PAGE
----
Archive for the ‘Anthropology’ Category

The Curse of the Potato

May 3, 2016

Before the rise of the modern world, why did some societies develop social and architectural complexity while others didn’t?

“The most advanced civilizations all tended to cultivate grain crops, like wheat and barley and corn. Less advanced societies tended to rely on root crops like potatoes, taro and manioc.

It’s not that grains crops were much easier to grow than tubers, or that they provided more food, the economists say. Instead, the economists believe that grains crops transformed the politics of the societies that grew them, while tubers held them back.

Call it the curse of the potato.”

More:

“The sinister, secret history of a food that everybody loves,” Jeff Guo, Washington Post

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The First Painters Were Cave Women

October 19, 2013

The First Painters Were Cave Women

Penn State Professor Dean R. Snow has discovered strong evidence that most early cave painters were women. Dr. Snow measured hand stencils artists traced on painted walls at cave sites in France and Spain and concluded that three-quarters of these were made by women and not men, as had been previously assumed.

More:

“Were the First Artists Mostly Women?” Virginia Hughes, National Geographic News

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Image by Mike Licht. Download a copy here. Creative Commons license; credit Mike Licht, NotionsCapital.com

Comments are welcome if they are on-topic, substantive, concise, and not boring or obscene. Comments may be edited for clarity and length.

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Easter Island Today

July 7, 2012

Easter Island Today

The moai of Rapa Nui (Easter Island) are large stone sculptures, heads and torsos carved of hardened volcanic ash. The average size of the stone figures is 13 feet tall and 14 tons, but some are even bigger, up to 72 feet tall, 150 tons. There are 887 moai on the island, 288 of them standing on their stone foundations at locations around Rapa Nui. They were carved and sited between 1250 and 1500 when there were no draft animals or wheels on the island. So how did they get to their locations? Some island residents say they walked, and some scholars think they’re right, in a way.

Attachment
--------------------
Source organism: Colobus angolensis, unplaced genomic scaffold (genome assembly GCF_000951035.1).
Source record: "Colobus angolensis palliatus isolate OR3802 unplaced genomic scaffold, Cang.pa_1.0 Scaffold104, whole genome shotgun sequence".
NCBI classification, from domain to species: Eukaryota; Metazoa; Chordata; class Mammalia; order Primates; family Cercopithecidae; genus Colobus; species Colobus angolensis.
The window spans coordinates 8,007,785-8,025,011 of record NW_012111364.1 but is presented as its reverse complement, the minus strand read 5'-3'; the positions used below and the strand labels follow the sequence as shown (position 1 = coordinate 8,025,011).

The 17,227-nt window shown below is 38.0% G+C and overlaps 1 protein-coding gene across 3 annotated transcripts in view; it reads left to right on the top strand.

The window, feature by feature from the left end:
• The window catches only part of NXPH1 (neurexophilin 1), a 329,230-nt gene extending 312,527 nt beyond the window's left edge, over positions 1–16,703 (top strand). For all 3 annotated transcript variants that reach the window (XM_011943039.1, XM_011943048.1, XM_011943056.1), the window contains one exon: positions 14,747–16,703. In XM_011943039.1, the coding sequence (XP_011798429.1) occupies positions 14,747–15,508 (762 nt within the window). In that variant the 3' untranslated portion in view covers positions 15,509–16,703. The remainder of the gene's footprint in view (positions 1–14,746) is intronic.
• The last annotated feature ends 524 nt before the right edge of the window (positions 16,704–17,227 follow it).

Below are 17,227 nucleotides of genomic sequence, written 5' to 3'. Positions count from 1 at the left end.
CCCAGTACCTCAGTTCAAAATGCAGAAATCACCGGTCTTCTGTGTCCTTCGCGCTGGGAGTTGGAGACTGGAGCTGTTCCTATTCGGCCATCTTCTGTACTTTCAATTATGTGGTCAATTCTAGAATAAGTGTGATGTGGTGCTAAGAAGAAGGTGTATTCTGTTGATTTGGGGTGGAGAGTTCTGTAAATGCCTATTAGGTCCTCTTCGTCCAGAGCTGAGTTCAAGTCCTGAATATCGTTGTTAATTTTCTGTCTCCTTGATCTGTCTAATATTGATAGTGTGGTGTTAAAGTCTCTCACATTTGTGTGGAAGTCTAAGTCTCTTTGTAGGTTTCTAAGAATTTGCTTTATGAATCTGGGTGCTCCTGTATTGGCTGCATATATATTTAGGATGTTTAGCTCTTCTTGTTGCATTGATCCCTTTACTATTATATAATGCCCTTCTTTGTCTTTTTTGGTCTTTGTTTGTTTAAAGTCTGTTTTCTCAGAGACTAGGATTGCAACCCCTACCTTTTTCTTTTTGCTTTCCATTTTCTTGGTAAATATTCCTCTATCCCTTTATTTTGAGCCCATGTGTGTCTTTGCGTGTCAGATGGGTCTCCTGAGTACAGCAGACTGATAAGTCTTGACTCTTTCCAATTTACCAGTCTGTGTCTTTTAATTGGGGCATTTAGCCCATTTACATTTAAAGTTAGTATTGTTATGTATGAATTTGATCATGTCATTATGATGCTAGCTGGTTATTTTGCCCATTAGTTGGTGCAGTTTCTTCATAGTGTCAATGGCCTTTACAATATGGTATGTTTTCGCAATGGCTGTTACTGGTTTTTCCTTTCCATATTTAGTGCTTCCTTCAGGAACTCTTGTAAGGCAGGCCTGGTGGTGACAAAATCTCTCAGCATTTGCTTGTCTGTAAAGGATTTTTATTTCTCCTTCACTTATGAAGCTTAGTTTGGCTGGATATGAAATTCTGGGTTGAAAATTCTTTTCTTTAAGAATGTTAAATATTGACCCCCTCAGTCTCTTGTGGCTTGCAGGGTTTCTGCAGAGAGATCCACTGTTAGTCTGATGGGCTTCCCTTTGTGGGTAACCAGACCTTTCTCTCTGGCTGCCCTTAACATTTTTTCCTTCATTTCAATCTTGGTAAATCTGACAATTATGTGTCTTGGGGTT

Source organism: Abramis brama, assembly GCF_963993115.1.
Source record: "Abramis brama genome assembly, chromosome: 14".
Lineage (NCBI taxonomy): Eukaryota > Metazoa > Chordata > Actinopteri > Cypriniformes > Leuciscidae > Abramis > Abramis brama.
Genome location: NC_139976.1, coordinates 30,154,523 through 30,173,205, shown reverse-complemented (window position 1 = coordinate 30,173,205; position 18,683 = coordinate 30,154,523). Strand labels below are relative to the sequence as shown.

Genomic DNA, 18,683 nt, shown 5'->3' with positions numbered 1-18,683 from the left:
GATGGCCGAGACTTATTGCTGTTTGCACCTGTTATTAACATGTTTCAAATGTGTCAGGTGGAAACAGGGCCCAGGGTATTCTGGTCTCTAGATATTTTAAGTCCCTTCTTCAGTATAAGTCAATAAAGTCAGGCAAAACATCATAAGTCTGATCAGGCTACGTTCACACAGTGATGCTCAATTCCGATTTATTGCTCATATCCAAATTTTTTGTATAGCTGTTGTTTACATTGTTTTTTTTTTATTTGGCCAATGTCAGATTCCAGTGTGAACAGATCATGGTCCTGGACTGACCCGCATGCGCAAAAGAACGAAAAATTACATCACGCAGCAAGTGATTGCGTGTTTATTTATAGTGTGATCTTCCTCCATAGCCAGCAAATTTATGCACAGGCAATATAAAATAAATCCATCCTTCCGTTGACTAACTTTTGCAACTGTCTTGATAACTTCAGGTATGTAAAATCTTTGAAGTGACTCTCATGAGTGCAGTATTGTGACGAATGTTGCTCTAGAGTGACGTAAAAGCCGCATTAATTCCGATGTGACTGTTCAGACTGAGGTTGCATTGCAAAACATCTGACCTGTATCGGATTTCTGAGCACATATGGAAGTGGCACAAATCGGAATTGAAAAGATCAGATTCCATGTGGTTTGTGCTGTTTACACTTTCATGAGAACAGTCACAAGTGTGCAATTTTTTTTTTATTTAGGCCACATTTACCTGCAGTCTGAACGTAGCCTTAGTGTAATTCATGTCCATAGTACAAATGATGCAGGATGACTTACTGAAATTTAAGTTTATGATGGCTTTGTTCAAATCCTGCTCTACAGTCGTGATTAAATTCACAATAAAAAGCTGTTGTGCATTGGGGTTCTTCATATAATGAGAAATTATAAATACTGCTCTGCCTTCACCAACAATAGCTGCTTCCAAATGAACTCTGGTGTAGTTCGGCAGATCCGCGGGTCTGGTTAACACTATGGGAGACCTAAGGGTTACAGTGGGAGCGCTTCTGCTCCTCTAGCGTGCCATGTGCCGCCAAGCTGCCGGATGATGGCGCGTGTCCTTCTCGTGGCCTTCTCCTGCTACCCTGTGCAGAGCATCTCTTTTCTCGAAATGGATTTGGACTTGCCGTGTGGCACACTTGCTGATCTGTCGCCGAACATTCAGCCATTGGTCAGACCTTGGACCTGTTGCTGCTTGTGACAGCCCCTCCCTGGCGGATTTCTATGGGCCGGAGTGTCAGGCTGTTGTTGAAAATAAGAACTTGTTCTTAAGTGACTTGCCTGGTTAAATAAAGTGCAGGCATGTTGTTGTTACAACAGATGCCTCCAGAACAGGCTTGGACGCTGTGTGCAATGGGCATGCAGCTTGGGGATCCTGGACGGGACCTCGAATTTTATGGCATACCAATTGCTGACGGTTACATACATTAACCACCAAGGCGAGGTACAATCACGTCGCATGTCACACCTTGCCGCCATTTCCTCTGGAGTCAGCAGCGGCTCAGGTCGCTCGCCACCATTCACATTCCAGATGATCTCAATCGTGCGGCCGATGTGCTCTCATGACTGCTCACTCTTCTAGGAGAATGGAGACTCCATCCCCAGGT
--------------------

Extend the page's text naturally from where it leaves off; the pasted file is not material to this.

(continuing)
The statues didn’t walk themselves, say archeologists Terry Hunt, Carl Lipo, and Sergio Rapu; they were “walked” by teams of men using ropes to move them in a rocking motion, moving them to locations up to 11 miles from the stone quarry.

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Shocking New Discovery of Oldest Cave Art

May 14, 2012

Shocking New discovery of Oldest Cave Art

Scientists have determined that a big block of rock in southern France is engraved with the earliest example of prehistoric wall art. Research indicates that the limestone carving is 37,000 years old and shows what Early Aurignacian human artists were thinking about.

The carvings are of prehistoric lady bits. This is important for art historians and huge news for standup comic/archeologists.

More:

“Engravings of Female Genitalia May Be World’s Oldest Cave Art,” Michael Balter, ScienceNOW

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Image by Mike Licht. Download a copy here. Creative Commons license; credit Mike Licht, NotionsCapital.com

Comments are welcome if they are on-topic, substantive, concise, and not boring or obscene. Comments may be edited for clarity and length.

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Snacks of Ancient America

January 18, 2012

Snacks of Ancient America